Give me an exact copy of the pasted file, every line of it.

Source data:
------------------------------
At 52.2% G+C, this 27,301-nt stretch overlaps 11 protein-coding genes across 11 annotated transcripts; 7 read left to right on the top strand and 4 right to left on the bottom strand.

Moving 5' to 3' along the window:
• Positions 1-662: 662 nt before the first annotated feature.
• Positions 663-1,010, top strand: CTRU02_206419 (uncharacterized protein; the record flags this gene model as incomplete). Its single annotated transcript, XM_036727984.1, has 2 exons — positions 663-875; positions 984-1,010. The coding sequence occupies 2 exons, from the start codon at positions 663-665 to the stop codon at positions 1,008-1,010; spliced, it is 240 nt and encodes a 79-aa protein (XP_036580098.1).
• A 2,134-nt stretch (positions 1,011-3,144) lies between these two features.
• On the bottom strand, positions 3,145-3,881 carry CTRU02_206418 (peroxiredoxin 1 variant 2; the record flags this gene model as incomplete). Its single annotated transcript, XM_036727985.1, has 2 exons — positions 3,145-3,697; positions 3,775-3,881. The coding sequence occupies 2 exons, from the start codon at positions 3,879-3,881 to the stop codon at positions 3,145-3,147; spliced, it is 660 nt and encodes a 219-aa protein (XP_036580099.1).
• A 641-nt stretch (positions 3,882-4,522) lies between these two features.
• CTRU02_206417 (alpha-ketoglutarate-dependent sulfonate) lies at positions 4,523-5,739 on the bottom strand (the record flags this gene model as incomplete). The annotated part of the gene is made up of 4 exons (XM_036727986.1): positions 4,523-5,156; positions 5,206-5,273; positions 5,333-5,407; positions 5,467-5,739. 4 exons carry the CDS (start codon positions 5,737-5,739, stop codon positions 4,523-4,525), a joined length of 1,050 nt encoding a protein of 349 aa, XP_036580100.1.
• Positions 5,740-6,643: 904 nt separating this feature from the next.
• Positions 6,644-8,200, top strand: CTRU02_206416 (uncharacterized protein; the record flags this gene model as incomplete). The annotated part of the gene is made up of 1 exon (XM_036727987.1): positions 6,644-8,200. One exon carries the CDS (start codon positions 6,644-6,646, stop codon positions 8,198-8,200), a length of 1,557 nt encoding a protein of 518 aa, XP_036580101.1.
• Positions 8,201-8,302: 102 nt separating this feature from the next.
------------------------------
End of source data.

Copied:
At 52.2% G+C, this 27,301-nt stretch overlaps 11 protein-coding genes across 11 annotated transcripts; 7 read left to right on the top strand and 4 right to left on the bottom strand.

Moving 5' to 3' along the window:
• Positions 1-662: 662 nt before the first annotated feature.
• Positions 663-1,010, top strand: CTRU02_206419 (uncharacterized protein; the record flags this gene model as incomplete). Its single annotated transcript, XM_036727984.1, has 2 exons — positions 663-875; positions 984-1,010. The coding sequence occupies 2 exons, from the start codon at positions 663-665 to the stop codon at positions 1,008-1,010; spliced, it is 240 nt and encodes a 79-aa protein (XP_036580098.1).
• A 2,134-nt stretch (positions 1,011-3,144) lies between these two features.
• On the bottom strand, positions 3,145-3,881 carry CTRU02_206418 (peroxiredoxin 1 variant 2; the record flags this gene model as incomplete). Its single annotated transcript, XM_036727985.1, has 2 exons — positions 3,145-3,697; positions 3,775-3,881. The coding sequence occupies 2 exons, from the start codon at positions 3,879-3,881 to the stop codon at positions 3,145-3,147; spliced, it is 660 nt and encodes a 219-aa protein (XP_036580099.1).
• A 641-nt stretch (positions 3,882-4,522) lies between these two features.
• CTRU02_206417 (alpha-ketoglutarate-dependent sulfonate) lies at positions 4,523-5,739 on the bottom strand (the record flags this gene model as incomplete). The annotated part of the gene is made up of 4 exons (XM_036727986.1): positions 4,523-5,156; positions 5,206-5,273; positions 5,333-5,407; positions 5,467-5,739. 4 exons carry the CDS (start codon positions 5,737-5,739, stop codon positions 4,523-4,525), a joined length of 1,050 nt encoding a protein of 349 aa, XP_036580100.1.
• Positions 5,740-6,643: 904 nt separating this feature from the next.
• Positions 6,644-8,200, top strand: CTRU02_206416 (uncharacterized protein; the record flags this gene model as incomplete). The annotated part of the gene is made up of 1 exon (XM_036727987.1): positions 6,644-8,200. One exon carries the CDS (start codon positions 6,644-6,646, stop codon positions 8,198-8,200), a length of 1,557 nt encoding a protein of 518 aa, XP_036580101.1.
• Positions 8,201-8,302: 102 nt separating this feature from the next.